Team Canada - Hangul Crash Course Curling

Korea 101: Hangul Crash Course – Curling

Historians believe that curling (컬링) [keol-ling] originated in Scotland in the early 1500s. Today, more than one million Canadians belong to over 1100 curling clubs nationwide, making it one of Canada’s most popular sports.

Here’s a chance to learn some curling jargon in Korean hangul and cheer on Canada’s teams in a different language as they set out to defend Olympic gold at the Gangneung Curling Centre.


Team Canada - Curling Stone Hangul seutone

The stone is the game piece of curling, like the ball in basketball or the puck in hockey. Weighing approximately 20kg, the granite stone has a concave bottom that limits how much it comes into contact with the ice. Teams take turns sliding their stones down the ice sheet towards the house to score points.


Team Canada - Curling Pebble Hangul pebeul

Think a curling sheet is just like a hockey rink? Not quite. Unlike hockey, speed skating and figure skating ice, curling ice is not flat and smooth. Due to the shape of a stone, if the ice was not pebbled, it would very difficult to slide a stone the distance of the sheet. Pebbles are formed by covering the ice with a fine spray of water before play starts.


Team Canada - Curling Skip Hangul seugip

The “captain” of a curling team, the skip is in charge of strategy and directs play for their team. While their teammates throw stones, the skip stands at the opposite end of the ice and indicates where they should aim their shots. The skip delivers the last two stones for their team in each end.


Team Canada - Curling Hack Hangul haek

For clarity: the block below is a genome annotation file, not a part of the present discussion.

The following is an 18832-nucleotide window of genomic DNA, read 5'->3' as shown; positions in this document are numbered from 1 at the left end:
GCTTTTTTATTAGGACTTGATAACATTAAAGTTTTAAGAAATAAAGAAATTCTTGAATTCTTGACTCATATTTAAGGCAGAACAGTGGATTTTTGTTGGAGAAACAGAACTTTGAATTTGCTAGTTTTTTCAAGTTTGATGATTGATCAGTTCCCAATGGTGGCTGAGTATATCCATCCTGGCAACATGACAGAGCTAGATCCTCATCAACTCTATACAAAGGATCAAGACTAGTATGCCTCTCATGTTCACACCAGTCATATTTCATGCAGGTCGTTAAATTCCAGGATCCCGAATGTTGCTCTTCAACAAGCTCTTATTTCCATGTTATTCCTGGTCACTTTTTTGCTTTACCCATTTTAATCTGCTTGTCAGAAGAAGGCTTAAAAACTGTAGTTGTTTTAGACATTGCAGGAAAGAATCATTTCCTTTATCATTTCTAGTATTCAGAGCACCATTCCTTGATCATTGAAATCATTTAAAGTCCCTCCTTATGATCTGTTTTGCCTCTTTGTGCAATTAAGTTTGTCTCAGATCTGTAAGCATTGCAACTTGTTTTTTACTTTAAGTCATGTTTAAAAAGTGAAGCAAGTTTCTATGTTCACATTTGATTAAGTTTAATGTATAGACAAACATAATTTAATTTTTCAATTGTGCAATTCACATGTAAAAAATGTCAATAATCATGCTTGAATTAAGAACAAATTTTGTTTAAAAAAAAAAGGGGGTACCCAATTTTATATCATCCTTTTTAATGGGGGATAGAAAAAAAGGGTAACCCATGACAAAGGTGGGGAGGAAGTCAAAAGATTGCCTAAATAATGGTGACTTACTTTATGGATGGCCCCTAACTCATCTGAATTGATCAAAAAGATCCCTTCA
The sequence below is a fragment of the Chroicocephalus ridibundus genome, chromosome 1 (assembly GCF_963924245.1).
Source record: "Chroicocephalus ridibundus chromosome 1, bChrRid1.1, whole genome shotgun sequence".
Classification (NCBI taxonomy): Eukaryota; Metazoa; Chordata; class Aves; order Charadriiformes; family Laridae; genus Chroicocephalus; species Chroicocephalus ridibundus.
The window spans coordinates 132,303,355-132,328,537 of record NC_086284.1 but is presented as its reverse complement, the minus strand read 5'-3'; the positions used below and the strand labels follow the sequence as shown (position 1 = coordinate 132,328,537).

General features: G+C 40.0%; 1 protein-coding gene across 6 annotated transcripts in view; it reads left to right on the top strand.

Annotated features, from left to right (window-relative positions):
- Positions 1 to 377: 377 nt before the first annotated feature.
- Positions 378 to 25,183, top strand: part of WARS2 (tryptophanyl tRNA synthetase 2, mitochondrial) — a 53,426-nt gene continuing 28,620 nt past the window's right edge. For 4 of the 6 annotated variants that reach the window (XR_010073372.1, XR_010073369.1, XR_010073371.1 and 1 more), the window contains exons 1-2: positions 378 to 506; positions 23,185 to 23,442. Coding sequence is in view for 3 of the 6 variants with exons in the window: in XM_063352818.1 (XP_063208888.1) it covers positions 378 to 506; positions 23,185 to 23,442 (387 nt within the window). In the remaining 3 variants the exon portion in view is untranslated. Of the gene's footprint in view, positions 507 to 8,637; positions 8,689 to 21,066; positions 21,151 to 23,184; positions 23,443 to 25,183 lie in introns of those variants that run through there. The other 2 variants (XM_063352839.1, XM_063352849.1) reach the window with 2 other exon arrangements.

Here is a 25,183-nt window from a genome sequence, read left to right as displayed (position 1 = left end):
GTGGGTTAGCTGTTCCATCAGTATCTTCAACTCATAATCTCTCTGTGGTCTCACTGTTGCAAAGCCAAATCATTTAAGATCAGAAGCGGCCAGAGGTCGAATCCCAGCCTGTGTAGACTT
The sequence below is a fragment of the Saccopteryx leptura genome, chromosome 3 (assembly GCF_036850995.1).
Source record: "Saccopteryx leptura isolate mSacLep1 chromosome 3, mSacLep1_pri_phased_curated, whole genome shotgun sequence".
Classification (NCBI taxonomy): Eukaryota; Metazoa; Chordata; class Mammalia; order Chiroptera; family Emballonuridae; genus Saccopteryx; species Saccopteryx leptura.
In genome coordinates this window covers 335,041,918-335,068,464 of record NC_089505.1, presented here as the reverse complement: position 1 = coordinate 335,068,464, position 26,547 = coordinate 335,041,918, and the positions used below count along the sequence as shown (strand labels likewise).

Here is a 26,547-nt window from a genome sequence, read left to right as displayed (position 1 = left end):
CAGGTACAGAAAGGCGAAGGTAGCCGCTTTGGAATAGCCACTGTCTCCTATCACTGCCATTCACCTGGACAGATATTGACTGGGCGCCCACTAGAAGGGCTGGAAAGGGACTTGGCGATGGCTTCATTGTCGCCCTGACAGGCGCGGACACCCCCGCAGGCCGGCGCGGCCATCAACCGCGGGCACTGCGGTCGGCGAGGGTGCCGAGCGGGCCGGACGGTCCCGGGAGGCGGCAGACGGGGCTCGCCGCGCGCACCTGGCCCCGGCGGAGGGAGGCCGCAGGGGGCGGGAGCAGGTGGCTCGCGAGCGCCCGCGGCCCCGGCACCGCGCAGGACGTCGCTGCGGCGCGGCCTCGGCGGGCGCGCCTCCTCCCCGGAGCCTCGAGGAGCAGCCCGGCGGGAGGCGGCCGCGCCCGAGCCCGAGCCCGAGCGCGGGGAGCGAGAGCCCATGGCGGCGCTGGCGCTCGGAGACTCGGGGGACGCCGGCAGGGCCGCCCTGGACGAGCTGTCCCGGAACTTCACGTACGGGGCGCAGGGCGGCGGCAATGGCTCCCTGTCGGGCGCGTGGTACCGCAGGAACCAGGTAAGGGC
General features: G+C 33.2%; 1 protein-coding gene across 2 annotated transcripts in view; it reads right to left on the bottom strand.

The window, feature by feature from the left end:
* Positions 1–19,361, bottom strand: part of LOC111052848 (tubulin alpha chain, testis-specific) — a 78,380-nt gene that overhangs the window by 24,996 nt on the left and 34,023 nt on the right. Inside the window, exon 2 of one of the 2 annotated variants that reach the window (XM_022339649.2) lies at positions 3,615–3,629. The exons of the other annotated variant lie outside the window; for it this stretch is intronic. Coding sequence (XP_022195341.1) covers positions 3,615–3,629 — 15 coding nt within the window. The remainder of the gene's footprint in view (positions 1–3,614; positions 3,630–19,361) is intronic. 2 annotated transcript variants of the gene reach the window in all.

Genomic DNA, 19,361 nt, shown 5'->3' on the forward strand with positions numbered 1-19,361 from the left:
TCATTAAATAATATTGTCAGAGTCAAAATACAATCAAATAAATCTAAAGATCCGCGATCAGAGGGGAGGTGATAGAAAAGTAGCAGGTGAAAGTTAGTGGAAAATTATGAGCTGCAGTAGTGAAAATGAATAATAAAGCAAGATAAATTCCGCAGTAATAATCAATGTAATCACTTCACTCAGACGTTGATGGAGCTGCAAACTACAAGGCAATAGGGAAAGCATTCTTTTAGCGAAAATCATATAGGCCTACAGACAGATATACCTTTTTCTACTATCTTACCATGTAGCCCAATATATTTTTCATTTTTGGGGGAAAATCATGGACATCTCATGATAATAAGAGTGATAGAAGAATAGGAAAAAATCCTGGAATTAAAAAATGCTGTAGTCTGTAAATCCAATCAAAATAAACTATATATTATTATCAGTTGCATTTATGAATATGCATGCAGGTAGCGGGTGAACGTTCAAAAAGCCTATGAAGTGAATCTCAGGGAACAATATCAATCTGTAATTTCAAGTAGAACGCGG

The hack is the foot hold at the end of the ice that curlers use to help deliver the stone. Curlers can achieve a long, graceful slide by pushing themselves off the hack towards the opposite end of the ice.

Hog Line

Team Canada - Curling Hog Line Hangul hog-lain

The hog line is painted on the ice, 10 metres from the hack. If a curler fails to let go of a stone before reaching the near hog line, it is a violation and removed from play. If a delivered stone does not cross the far hog line, it is considered “hogged” and also removed from play.


Team Canada - Curling Brush Hangul beureu-siu

Also called a broom, the brush is used to sweep the ice in front of a moving stone, helping to manipulate its path. Originally, curlers would use corn brooms, which have since been replaced by hair and synthetic broom heads.


Team Canada - Curling Sweeping Hangul seu-hwi-ping

Just like sweeping your floor at home, but it does less to clean. Curlers use their brooms to sweep the ice in the path of stones in motion which helps change its path of travel by slightly melting the ice.

Curl (컬) [kerl]

Curl is the amount a rock bends away from a straight-line throw when traveling down the sheet of ice. The best curlers can bend their stone around a stationary rock, letting them hide their shot behind guards, even in tight positions.


Team Canada - Curling House Hangul hauseu

The “scoring zone” of a curling end, the house is made up of a 12-foot ring, an 8-foot ring, a 4-foot ring, and the button. Only stones within the house at the conclusion of an end can score points.


Team Canada - Curling Button Hangul be-teun

The button is the very centre of the house. Whichever team has a stone placed closest to the button after all the stones have been thrown in an end scores points that end.

Hit (히트) [hiteu]

A hit removes a stone from play by hitting it with another stone. This is the primary means of preventing opponents from scoring points.


Team Canada - Curling Biter Hangul bai-ter

A stone that just touches the outer edge of the circles. A biter that manages to avoid being taken out can end up scoring additional points, or rob an opponent of valuable points in an end, drastically altering the makeup of a match.

Backline (백라인) [baek-lain]

The line across the back of the house. Any stone that crosses this line is removed from play since it cannot score points and has the potential to interfere with play or damage the hack.